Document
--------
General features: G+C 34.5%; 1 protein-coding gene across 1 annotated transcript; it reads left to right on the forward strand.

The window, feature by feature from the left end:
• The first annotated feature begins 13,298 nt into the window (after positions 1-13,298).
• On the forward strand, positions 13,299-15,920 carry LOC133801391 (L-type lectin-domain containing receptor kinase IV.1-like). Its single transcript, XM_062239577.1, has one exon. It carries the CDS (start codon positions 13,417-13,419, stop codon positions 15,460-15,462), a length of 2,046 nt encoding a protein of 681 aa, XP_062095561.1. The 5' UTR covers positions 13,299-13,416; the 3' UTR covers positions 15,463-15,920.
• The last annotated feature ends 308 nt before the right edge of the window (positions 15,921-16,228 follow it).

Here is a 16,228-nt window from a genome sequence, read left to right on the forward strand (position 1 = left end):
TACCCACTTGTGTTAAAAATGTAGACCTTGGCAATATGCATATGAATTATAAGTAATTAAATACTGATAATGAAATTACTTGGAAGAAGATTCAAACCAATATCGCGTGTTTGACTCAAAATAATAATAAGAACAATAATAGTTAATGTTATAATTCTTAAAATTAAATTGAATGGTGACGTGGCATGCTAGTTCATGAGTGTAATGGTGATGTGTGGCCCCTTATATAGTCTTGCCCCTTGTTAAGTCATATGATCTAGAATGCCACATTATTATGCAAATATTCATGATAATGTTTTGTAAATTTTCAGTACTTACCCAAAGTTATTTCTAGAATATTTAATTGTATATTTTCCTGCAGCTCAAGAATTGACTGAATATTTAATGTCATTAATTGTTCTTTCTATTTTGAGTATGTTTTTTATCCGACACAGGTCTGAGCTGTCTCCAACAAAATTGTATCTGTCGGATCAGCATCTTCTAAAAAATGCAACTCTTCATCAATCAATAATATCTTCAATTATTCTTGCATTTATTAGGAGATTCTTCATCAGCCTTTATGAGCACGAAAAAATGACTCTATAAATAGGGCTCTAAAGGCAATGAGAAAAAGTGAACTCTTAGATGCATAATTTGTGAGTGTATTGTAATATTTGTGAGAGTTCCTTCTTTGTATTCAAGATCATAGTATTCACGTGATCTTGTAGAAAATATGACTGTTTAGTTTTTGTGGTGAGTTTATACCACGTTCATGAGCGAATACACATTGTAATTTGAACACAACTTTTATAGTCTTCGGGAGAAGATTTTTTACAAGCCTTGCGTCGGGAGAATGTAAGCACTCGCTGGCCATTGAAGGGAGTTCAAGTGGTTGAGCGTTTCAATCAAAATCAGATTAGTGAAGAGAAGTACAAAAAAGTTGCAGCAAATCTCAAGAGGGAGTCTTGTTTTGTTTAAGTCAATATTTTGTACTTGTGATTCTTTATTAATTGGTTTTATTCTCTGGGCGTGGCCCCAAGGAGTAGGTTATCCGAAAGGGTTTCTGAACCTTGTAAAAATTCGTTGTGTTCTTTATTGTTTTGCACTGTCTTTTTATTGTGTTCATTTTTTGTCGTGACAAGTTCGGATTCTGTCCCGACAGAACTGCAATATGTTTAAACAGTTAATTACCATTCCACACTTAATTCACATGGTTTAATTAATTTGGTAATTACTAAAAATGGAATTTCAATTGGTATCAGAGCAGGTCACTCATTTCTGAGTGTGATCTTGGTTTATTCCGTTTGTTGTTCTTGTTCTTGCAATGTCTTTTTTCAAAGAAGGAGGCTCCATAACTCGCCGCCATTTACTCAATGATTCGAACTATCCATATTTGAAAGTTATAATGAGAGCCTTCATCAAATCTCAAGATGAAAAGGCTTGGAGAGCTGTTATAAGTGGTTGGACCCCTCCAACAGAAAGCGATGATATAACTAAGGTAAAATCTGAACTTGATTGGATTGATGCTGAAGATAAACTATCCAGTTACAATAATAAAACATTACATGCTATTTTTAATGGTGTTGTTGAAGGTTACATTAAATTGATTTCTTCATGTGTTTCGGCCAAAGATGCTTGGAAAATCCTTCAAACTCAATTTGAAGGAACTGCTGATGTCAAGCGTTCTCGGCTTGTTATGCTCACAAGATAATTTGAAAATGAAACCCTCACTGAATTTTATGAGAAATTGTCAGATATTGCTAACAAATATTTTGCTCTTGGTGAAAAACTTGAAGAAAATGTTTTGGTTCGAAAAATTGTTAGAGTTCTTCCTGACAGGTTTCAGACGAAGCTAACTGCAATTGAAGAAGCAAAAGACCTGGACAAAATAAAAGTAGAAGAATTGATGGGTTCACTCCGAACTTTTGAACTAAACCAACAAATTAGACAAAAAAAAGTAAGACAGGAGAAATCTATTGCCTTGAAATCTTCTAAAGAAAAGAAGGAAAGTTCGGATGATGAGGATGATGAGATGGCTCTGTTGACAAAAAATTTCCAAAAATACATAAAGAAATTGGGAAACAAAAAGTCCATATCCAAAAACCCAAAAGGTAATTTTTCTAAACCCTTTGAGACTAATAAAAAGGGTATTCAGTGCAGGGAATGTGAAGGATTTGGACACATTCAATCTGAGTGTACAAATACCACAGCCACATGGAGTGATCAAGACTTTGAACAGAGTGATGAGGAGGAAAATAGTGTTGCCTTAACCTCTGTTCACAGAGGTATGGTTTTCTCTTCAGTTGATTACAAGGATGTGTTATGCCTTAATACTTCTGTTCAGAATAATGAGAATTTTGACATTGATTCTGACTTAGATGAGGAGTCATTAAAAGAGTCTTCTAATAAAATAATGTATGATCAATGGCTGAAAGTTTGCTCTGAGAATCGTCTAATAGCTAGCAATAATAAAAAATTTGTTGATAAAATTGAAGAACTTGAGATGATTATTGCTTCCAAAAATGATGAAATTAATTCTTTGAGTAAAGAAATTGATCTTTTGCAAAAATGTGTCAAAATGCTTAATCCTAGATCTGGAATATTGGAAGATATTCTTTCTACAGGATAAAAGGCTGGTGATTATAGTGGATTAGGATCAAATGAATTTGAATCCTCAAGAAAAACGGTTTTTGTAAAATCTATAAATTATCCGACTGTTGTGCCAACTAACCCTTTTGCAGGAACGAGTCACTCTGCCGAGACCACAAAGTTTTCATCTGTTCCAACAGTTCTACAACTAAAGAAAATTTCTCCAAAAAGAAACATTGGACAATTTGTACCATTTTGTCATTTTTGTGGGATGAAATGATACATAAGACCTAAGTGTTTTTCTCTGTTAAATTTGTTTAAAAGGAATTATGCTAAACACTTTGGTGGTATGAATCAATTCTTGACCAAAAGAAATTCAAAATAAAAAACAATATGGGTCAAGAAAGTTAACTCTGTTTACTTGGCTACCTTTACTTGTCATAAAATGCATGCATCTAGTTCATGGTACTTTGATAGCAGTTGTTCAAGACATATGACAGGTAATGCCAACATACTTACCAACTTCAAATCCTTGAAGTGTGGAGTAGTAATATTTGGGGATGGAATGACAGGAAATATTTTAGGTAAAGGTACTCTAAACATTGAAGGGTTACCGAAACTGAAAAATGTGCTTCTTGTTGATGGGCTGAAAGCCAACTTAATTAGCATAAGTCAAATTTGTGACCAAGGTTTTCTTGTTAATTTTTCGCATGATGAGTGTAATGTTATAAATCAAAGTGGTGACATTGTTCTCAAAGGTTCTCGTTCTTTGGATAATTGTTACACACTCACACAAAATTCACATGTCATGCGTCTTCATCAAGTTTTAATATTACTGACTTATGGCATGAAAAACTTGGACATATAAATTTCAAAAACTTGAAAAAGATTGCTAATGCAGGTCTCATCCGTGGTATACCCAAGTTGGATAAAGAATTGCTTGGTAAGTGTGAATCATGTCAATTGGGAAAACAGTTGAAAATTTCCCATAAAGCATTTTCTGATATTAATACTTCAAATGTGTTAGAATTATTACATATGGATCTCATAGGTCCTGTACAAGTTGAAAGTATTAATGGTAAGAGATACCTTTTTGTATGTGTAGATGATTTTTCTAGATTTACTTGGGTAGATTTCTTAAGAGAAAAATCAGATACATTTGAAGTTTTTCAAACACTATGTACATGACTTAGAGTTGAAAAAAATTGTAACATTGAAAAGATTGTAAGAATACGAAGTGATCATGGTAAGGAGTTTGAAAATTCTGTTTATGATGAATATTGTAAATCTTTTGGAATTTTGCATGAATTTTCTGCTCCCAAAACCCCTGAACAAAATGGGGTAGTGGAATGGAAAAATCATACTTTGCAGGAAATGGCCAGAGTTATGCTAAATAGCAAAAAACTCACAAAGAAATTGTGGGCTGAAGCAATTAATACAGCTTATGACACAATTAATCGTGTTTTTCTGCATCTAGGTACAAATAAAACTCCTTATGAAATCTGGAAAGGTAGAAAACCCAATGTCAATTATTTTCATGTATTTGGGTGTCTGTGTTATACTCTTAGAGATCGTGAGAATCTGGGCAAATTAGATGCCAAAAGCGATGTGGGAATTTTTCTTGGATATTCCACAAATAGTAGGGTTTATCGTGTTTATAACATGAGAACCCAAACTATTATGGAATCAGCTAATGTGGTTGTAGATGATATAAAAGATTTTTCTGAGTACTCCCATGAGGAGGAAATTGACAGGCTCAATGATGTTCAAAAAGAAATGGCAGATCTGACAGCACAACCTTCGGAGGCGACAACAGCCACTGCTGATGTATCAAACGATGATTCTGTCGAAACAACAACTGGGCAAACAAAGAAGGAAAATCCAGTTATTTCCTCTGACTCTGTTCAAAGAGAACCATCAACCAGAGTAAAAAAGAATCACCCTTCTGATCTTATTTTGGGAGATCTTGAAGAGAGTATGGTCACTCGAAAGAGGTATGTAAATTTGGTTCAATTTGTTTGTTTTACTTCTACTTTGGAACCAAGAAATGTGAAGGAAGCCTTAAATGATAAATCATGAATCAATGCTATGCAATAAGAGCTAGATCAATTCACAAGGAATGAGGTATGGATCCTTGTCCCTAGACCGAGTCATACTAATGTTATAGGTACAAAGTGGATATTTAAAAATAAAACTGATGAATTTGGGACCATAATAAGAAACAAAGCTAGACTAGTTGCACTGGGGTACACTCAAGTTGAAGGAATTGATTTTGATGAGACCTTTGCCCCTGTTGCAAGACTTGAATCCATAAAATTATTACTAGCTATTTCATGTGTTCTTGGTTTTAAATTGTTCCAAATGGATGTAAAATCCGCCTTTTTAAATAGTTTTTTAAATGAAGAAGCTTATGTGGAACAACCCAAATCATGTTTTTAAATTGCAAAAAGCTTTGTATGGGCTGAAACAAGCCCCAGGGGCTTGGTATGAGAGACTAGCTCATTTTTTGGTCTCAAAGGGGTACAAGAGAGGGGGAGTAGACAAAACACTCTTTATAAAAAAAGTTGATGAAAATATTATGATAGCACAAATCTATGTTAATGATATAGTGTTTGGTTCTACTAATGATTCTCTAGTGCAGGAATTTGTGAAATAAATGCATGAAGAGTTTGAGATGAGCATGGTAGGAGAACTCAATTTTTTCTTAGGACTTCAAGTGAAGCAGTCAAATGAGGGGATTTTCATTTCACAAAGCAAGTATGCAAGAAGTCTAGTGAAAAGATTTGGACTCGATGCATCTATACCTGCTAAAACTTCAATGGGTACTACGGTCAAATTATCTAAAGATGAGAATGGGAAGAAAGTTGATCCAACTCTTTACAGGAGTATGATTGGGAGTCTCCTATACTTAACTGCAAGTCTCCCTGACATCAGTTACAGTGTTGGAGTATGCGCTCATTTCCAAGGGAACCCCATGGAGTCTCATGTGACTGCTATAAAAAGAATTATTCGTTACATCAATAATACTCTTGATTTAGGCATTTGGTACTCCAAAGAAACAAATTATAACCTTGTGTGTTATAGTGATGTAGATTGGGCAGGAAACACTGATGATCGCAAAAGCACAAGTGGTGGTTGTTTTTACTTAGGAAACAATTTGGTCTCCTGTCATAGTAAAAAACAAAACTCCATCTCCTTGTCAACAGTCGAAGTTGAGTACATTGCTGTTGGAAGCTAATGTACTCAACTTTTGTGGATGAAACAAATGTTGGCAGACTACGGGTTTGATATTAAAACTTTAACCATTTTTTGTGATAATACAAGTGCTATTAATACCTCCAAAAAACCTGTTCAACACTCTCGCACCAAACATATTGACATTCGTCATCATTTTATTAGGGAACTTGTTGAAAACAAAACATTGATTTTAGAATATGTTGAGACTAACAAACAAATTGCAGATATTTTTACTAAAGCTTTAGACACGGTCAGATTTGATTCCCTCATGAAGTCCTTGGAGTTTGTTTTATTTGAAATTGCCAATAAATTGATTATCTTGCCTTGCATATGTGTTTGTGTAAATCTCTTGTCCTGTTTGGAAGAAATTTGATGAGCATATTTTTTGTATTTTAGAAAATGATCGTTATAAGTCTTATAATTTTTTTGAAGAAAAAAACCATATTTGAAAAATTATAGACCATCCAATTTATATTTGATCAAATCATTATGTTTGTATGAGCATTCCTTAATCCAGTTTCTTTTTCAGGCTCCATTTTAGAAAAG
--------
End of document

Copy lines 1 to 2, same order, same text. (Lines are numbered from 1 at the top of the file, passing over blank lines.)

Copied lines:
General features: G+C 34.5%; 1 protein-coding gene across 1 annotated transcript; it reads left to right on the forward strand.

The window, feature by feature from the left end: